The term “life affirming” gets thrown around more than once in “Last Tango in Halifax,” and that it is. An enchanting six-part series about lost love, missed opportunities and second chances, one can hardly imagine such a project getting greenlit by a U.S. commercial network, what with two septuagenarian leads, played adorably by Derek Jacobi and Anne Reid. Slow going at first, the web of characters in this BAFTA-honored program grows richer as it progresses, and by the time it’s over, there probably won’t be a dry eye in the house.
PBS takes flak for its older-skewing profile, but seldom has its latitude to de-emphasize demos been put to better use.
With help from his grandson, Jacobi’s Alan decides to look up an old crush, Reid’s Celia, via the Internet. They discover not only that both are now widowed (her from an unfaithful husband), but that his feelings for her as a 16-year-old boy were actually reciprocated — only crossed wires (in a twist too good to reveal) and her moving away prevented them from ever connecting.
“We missed a trick, didn’t we?” Celia says, eyes twinkling, when the two finally meet again.
Sixty years later, they begin the tentative process of correcting that mistake, but of course, they both have lives and history to potentially get in the way. That includes his widowed daughter (Nicola Walker), who has a tendency to fall into bed with the wrong people; and her more successful progeny (Sarah Lancashire), who is estranged from her philandering husband (Tony Gardner) and beginning to tentatively brave a new and unexpected relationship.
Written by Sally Wainwright and directed by Euros Lyn and Sam Donovan, “Halifax” is somewhat ill-named given the movie evoked by the title, since this “Tango” is less about sex than old-fashioned romance, as well as the melancholy sense of how each taken path leaves others unexplored. There’s also an element of “Gavin & Stacey,” another modest little British gem, in the ripple effect true love has on all those surrounding them.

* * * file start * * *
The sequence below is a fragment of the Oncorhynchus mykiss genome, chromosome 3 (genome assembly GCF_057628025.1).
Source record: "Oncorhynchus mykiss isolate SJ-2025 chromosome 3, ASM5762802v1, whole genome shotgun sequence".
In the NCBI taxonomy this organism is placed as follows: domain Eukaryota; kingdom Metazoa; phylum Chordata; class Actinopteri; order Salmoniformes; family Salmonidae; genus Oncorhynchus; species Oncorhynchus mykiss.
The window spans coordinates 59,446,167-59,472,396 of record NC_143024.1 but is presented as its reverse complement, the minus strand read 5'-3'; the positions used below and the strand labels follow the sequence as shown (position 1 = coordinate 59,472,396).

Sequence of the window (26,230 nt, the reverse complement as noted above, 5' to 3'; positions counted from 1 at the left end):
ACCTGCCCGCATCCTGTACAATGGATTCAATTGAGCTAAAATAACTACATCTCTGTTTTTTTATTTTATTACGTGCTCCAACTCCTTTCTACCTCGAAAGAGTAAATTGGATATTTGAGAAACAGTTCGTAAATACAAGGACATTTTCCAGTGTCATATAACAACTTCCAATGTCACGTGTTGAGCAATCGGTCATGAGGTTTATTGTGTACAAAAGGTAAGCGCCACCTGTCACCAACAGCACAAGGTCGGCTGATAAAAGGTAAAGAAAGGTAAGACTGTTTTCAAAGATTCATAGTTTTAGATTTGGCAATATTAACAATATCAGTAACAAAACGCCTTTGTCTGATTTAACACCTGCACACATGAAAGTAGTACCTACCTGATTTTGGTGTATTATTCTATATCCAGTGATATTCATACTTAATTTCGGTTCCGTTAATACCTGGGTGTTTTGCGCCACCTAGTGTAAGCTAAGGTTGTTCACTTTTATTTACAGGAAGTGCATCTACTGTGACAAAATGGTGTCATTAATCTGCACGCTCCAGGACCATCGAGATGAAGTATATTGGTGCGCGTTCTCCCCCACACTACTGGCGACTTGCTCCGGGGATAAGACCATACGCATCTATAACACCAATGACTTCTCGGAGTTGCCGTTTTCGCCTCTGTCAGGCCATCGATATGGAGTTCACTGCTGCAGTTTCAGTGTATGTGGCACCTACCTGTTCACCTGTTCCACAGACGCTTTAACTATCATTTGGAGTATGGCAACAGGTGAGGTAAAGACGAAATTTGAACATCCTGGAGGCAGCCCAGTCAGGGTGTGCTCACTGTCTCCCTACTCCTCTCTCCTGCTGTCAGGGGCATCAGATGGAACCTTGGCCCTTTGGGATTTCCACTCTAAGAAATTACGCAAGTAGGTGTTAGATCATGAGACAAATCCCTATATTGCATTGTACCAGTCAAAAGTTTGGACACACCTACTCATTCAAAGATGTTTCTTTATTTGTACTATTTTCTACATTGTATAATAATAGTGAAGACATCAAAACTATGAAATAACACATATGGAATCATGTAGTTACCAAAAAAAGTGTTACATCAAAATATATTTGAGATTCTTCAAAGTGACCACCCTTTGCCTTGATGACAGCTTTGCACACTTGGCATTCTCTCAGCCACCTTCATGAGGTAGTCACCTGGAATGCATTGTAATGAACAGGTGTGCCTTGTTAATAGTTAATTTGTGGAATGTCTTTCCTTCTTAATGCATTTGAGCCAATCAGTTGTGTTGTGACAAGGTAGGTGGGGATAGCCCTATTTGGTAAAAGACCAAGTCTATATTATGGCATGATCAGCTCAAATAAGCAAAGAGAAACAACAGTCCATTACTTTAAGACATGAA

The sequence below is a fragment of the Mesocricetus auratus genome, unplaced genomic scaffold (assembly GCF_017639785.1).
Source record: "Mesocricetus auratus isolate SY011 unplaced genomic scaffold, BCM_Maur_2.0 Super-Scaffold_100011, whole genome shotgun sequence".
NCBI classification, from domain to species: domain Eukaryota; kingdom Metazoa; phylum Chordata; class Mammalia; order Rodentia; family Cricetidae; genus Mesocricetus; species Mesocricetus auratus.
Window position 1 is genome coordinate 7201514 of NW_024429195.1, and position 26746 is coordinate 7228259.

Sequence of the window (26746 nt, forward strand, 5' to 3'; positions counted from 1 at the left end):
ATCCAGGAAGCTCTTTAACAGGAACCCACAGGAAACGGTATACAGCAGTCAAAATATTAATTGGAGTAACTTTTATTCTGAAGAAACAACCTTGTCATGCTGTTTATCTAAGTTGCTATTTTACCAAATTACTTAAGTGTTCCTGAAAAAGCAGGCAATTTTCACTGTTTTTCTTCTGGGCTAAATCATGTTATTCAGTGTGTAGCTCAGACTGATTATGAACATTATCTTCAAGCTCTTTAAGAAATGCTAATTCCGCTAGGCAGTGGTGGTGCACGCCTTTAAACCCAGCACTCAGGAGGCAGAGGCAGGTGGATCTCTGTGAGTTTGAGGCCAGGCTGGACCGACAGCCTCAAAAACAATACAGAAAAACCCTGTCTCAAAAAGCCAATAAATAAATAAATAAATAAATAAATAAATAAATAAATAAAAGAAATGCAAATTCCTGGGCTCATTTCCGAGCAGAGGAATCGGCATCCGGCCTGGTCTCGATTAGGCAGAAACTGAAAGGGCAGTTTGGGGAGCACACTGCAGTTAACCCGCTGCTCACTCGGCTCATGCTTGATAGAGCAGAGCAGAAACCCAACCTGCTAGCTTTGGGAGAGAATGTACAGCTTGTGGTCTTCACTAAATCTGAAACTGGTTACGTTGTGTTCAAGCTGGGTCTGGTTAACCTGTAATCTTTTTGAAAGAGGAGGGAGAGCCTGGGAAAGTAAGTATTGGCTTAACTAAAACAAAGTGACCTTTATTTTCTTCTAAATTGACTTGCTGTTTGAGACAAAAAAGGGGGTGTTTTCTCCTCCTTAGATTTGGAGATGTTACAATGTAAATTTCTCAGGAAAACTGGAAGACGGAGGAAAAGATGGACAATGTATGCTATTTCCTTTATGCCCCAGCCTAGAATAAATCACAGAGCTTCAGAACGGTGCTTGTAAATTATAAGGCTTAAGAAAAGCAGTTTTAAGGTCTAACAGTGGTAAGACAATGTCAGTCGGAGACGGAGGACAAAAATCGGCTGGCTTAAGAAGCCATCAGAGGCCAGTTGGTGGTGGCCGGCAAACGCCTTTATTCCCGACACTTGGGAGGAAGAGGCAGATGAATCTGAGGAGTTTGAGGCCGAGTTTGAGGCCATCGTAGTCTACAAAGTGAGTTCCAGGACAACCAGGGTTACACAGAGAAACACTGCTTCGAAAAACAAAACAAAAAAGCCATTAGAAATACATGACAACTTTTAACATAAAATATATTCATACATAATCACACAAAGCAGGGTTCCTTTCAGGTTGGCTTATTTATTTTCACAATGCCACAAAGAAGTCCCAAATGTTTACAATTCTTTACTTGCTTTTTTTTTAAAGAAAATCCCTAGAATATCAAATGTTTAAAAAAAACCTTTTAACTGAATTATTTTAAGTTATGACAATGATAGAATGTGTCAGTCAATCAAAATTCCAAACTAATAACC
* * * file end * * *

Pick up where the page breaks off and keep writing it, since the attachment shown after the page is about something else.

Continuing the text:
While Alan and Celia’s relationship is so wonderful in the early going, it’s easy to resent the time devoted to other players; they begin to grow on you too, in a world where everyone is quirky and has their own foibles, yes, but nobody’s really bad.
Of course, the road to paradise and making up for those squandered years is not without potholes, the most pronounced threat here being whether Alan’s shaky ticker will hold out long enough for him and Celia to capitalize on the gift that’s been given to them.
Although “Downton Abbey” has put PBS on the cultural map in a way it hasn’t enjoyed for some time, “Last Tango in Halifax” is a noteworthy reminder of all the classy drama the network airs that doesn’t generate those kind of head-turning ratings. (As an aside, can it really be 37 years since Jacobi had so many of us glued to the channel in “I, Claudius?”)
In terms of living up to its name, PBS genuinely provides the public a service when catering to the demographic poles — kids under 10 and retirees who can refer to Bill O’Reilly as “that nice young man.” The one false assumption made elsewhere is that you have to qualify for membership in the latter camp to fall in love with something like “Last Tango in Halifax.”